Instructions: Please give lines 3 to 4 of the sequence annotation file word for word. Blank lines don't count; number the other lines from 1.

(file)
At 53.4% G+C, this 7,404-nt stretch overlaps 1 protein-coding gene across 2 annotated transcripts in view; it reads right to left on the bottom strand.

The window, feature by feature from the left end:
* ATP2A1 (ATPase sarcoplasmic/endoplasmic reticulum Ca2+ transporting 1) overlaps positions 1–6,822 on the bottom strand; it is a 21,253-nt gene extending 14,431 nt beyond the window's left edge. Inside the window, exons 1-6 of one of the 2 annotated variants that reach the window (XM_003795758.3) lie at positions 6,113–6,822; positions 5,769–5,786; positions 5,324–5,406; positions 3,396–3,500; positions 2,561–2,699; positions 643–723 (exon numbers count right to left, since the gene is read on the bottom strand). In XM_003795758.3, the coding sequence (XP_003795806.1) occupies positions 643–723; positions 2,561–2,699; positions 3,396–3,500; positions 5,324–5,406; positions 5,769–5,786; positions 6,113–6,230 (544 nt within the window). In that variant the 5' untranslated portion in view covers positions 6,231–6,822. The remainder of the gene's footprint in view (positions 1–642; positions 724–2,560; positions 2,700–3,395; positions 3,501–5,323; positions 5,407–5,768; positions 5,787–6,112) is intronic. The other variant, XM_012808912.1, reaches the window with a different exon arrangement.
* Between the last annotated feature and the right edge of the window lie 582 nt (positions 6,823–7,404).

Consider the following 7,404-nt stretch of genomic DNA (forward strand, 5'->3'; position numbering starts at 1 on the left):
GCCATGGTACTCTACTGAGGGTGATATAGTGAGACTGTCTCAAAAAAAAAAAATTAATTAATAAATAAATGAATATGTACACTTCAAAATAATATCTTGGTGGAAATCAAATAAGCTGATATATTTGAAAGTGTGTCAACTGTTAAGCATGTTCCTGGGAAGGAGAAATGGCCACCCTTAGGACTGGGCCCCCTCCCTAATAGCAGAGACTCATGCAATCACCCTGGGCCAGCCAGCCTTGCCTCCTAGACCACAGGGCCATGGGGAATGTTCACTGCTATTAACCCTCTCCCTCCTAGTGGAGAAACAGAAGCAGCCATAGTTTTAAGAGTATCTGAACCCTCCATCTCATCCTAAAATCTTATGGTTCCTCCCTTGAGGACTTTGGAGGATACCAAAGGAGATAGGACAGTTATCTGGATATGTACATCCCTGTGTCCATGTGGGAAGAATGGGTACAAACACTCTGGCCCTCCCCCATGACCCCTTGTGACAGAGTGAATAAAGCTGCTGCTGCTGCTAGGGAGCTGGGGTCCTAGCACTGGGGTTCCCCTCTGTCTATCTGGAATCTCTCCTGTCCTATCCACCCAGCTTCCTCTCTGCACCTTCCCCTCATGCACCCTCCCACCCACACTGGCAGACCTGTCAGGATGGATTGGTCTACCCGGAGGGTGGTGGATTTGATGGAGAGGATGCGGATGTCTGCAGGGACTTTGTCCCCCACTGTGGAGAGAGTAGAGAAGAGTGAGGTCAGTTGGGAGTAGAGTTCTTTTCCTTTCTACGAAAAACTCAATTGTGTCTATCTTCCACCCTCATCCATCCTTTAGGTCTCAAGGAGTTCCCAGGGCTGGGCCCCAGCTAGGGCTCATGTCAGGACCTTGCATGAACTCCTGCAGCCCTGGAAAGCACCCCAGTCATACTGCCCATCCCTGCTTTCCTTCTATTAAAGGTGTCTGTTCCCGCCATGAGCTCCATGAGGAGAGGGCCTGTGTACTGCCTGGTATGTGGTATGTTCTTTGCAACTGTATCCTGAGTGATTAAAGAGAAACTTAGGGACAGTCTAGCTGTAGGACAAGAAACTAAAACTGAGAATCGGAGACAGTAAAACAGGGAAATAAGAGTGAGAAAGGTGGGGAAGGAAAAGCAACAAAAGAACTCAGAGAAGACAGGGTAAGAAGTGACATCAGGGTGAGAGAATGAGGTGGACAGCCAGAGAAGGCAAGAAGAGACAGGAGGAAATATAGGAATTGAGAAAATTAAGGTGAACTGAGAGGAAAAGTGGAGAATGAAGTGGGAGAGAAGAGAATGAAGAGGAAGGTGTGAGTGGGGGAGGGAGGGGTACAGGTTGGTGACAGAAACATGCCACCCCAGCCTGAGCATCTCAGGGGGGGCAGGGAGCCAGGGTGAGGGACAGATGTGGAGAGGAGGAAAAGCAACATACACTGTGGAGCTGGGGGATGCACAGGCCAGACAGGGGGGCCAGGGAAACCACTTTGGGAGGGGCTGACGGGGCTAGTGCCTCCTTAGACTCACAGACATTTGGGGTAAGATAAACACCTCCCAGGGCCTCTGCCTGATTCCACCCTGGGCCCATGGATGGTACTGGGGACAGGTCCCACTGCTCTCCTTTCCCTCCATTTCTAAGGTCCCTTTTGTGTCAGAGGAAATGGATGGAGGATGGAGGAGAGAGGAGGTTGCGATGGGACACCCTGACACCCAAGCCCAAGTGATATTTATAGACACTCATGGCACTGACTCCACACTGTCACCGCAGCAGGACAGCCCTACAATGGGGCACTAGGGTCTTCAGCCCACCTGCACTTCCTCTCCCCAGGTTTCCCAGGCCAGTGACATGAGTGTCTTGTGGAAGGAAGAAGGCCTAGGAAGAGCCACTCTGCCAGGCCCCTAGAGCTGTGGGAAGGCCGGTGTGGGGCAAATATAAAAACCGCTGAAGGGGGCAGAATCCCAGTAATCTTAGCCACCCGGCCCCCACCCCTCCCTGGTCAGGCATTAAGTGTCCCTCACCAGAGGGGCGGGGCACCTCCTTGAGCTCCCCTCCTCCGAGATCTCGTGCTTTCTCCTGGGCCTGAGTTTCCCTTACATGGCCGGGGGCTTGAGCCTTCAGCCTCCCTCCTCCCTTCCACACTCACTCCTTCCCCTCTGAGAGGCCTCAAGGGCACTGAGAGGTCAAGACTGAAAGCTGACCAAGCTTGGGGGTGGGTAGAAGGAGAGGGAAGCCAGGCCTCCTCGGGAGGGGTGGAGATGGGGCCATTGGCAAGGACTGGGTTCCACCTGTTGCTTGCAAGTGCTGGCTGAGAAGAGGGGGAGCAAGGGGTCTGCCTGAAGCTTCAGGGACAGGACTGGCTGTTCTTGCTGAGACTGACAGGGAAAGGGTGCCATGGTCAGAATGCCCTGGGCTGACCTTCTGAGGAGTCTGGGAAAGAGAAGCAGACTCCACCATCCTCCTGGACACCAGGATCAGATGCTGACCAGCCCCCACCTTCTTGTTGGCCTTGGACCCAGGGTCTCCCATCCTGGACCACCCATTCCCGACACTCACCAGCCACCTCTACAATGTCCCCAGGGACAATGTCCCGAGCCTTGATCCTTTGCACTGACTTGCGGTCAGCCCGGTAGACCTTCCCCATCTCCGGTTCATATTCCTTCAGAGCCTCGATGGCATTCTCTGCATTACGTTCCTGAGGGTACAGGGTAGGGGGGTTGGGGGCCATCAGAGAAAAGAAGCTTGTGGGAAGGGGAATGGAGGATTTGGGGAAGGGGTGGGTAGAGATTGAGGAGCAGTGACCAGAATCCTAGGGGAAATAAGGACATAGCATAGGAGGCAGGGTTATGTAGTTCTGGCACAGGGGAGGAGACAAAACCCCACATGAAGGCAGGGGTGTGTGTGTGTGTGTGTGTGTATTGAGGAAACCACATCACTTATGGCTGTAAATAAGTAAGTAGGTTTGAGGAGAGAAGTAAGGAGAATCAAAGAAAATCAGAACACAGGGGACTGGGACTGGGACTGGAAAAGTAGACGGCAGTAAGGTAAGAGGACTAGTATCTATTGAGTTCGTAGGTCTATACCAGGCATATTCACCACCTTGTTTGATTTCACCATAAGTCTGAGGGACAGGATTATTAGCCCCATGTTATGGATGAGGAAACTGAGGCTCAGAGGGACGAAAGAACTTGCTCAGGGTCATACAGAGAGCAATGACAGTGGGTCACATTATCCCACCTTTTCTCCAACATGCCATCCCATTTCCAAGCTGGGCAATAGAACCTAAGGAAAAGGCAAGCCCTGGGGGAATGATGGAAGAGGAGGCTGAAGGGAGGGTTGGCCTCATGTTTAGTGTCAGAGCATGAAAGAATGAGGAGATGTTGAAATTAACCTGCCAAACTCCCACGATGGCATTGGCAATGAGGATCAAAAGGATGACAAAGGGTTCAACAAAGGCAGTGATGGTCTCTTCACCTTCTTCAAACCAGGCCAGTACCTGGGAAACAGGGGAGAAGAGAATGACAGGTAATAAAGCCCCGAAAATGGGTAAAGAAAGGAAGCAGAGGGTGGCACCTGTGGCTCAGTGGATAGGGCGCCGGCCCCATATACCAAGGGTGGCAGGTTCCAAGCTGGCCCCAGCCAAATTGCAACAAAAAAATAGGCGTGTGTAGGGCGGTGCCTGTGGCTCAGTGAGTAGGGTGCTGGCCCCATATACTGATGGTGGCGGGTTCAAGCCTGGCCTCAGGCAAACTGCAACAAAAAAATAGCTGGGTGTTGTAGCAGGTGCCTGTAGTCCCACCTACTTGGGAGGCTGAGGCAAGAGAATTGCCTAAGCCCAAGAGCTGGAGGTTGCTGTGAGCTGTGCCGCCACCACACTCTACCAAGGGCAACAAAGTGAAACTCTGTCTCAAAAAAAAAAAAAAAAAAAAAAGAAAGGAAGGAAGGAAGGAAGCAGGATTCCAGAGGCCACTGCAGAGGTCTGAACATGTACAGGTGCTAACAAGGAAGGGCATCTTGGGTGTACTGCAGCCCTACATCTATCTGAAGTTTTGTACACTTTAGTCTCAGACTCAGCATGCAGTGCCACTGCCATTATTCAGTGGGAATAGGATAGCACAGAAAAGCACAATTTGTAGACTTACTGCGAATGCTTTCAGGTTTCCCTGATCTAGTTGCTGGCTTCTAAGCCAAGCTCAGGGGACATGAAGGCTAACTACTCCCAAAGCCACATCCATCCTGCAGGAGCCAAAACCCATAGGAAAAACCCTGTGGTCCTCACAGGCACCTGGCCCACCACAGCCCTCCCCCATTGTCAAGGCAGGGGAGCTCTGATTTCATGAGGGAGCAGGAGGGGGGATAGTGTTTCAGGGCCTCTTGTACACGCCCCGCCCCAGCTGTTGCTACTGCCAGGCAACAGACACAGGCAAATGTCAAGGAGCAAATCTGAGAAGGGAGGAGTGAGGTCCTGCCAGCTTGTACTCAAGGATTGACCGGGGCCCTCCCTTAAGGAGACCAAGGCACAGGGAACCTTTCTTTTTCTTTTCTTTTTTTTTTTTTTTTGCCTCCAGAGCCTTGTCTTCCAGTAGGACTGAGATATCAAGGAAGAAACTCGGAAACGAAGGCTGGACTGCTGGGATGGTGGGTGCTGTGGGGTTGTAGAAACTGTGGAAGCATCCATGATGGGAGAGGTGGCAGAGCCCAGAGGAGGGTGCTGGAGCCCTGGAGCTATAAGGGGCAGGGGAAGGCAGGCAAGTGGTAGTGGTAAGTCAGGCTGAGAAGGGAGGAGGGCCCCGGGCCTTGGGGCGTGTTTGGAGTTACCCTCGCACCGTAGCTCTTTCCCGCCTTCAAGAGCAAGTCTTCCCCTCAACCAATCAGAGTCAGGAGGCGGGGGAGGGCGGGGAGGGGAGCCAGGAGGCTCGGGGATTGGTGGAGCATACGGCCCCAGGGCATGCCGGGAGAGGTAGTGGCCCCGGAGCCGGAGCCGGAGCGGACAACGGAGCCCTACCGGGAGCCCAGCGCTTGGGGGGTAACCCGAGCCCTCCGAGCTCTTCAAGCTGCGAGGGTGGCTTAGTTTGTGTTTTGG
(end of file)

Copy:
* ATP2A1 (ATPase sarcoplasmic/endoplasmic reticulum Ca2+ transporting 1) overlaps positions 1–6,822 on the bottom strand; it is a 21,253-nt gene extending 14,431 nt beyond the window's left edge. Inside the window, exons 1-6 of one of the 2 annotated variants that reach the window (XM_003795758.3) lie at positions 6,113–6,822; positions 5,769–5,786; positions 5,324–5,406; positions 3,396–3,500; positions 2,561–2,699; positions 643–723 (exon numbers count right to left, since the gene is read on the bottom strand). In XM_003795758.3, the coding sequence (XP_003795806.1) occupies positions 643–723; positions 2,561–2,699; positions 3,396–3,500; positions 5,324–5,406; positions 5,769–5,786; positions 6,113–6,230 (544 nt within the window). In that variant the 5' untranslated portion in view covers positions 6,231–6,822. The remainder of the gene's footprint in view (positions 1–642; positions 724–2,560; positions 2,700–3,395; positions 3,501–5,323; positions 5,407–5,768; positions 5,787–6,112) is intronic. The other variant, XM_012808912.1, reaches the window with a different exon arrangement.
* Between the last annotated feature and the right edge of the window lie 582 nt (positions 6,823–7,404).